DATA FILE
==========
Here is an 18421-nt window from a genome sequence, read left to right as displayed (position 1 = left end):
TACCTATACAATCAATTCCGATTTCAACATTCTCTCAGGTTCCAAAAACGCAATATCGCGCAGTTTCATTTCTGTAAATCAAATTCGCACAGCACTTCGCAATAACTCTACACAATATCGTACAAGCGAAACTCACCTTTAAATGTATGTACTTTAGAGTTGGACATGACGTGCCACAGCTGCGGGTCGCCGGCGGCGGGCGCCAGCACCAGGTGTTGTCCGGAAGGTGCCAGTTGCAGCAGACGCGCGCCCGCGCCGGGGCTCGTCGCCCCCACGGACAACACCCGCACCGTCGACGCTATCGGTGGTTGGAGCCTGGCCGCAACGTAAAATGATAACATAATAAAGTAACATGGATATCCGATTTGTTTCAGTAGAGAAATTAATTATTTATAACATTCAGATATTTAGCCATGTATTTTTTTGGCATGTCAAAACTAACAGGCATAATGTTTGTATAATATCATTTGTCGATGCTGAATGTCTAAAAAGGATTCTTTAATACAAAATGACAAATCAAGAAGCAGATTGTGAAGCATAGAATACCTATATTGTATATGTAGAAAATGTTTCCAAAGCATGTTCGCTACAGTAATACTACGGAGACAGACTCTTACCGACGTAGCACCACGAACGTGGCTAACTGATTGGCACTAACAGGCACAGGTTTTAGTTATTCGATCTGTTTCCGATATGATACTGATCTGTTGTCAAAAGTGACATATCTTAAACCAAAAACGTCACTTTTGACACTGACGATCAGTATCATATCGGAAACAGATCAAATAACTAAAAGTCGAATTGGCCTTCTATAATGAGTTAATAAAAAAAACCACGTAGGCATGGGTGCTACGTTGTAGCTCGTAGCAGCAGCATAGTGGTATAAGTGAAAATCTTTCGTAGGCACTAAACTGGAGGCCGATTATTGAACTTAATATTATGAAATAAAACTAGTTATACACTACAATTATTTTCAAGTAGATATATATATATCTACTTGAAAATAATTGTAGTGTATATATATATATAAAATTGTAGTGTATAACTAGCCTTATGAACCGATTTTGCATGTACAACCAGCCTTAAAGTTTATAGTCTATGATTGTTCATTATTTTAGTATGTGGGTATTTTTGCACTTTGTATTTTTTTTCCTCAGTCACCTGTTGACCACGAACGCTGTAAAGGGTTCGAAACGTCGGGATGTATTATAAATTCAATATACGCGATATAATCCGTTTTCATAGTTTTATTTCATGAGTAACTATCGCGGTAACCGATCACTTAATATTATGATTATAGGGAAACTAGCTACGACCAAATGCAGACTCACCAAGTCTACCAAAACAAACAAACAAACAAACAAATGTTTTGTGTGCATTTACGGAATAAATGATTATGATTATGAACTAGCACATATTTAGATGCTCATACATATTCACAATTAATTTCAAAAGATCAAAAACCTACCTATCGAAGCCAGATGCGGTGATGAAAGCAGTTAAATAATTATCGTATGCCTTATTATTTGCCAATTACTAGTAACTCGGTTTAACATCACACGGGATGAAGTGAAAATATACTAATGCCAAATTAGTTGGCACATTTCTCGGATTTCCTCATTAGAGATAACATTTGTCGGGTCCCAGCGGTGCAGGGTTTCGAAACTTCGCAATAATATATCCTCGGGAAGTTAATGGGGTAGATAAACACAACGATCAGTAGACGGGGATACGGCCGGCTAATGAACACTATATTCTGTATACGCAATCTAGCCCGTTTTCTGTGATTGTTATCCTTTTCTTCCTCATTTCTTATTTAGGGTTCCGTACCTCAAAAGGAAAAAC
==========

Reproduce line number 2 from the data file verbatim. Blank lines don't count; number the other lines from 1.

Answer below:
TACCTATACAATCAATTCCGATTTCAACATTCTCTCAGGTTCCAAAAACGCAATATCGCGCAGTTTCATTTCTGTAAATCAAATTCGCACAGCACTTCGCAATAACTCTACACAATATCGTACAAGCGAAACTCACCTTTAAATGTATGTACTTTAGAGTTGGACATGACGTGCCACAGCTGCGGGTCGCCGGCGGCGGGCGCCAGCACCAGGTGTTGTCCGGAAGGTGCCAGTTGCAGCAGACGCGCGCCCGCGCCGGGGCTCGTCGCCCCCACGGACAACACCCGCACCGTCGACGCTATCGGTGGTTGGAGCCTGGCCGCAACGTAAAATGATAACATAATAAAGTAACATGGATATCCGATTTGTTTCAGTAGAGAAATTAATTATTTATAACATTCAGATATTTAGCCATGTATTTTTTTGGCATGTCAAAACTAACAGGCATAATGTTTGTATAATATCATTTGTCGATGCTGAATGTCTAAAAAGGATTCTTTAATACAAAATGACAAATCAAGAAGCAGATTGTGAAGCATAGAATACCTATATTGTATATGTAGAAAATGTTTCCAAAGCATGTTCGCTACAGTAATACTACGGAGACAGACTCTTACCGACGTAGCACCACGAACGTGGCTAACTGATTGGCACTAACAGGCACAGGTTTTAGTTATTCGATCTGTTTCCGATATGATACTGATCTGTTGTCAAAAGTGACATATCTTAAACCAAAAACGTCACTTTTGACACTGACGATCAGTATCATATCGGAAACAGATCAAATAACTAAAAGTCGAATTGGCCTTCTATAATGAGTTAATAAAAAAAACCACGTAGGCATGGGTGCTACGTTGTAGCTCGTAGCAGCAGCATAGTGGTATAAGTGAAAATCTTTCGTAGGCACTAAACTGGAGGCCGATTATTGAACTTAATATTATGAAATAAAACTAGTTATACACTACAATTATTTTCAAGTAGATATATATATATCTACTTGAAAATAATTGTAGTGTATATATATATATAAAATTGTAGTGTATAACTAGCCTTATGAACCGATTTTGCATGTACAACCAGCCTTAAAGTTTATAGTCTATGATTGTTCATTATTTTAGTATGTGGGTATTTTTGCACTTTGTATTTTTTTTCCTCAGTCACCTGTTGACCACGAACGCTGTAAAGGGTTCGAAACGTCGGGATGTATTATAAATTCAATATACGCGATATAATCCGTTTTCATAGTTTTATTTCATGAGTAACTATCGCGGTAACCGATCACTTAATATTATGATTATAGGGAAACTAGCTACGACCAAATGCAGACTCACCAAGTCTACCAAAACAAACAAACAAACAAACAAATGTTTTGTGTGCATTTACGGAATAAATGATTATGATTATGAACTAGCACATATTTAGATGCTCATACATATTCACAATTAATTTCAAAAGATCAAAAACCTACCTATCGAAGCCAGATGCGGTGATGAAAGCAGTTAAATAATTATCGTATGCCTTATTATTTGCCAATTACTAGTAACTCGGTTTAACATCACACGGGATGAAGTGAAAATATACTAATGCCAAATTAGTTGGCACATTTCTCGGATTTCCTCATTAGAGATAACATTTGTCGGGTCCCAGCGGTGCAGGGTTTCGAAACTTCGCAATAATATATCCTCGGGAAGTTAATGGGGTAGATAAACACAACGATCAGTAGACGGGGATACGGCCGGCTAATGAACACTATATTCTGTATACGCAATCTAGCCCGTTTTCTGTGATTGTTATCCTTTTCTTCCTCATTTCTTATTTAGGGTTCCGTACCTCAAAAGGAAAAAC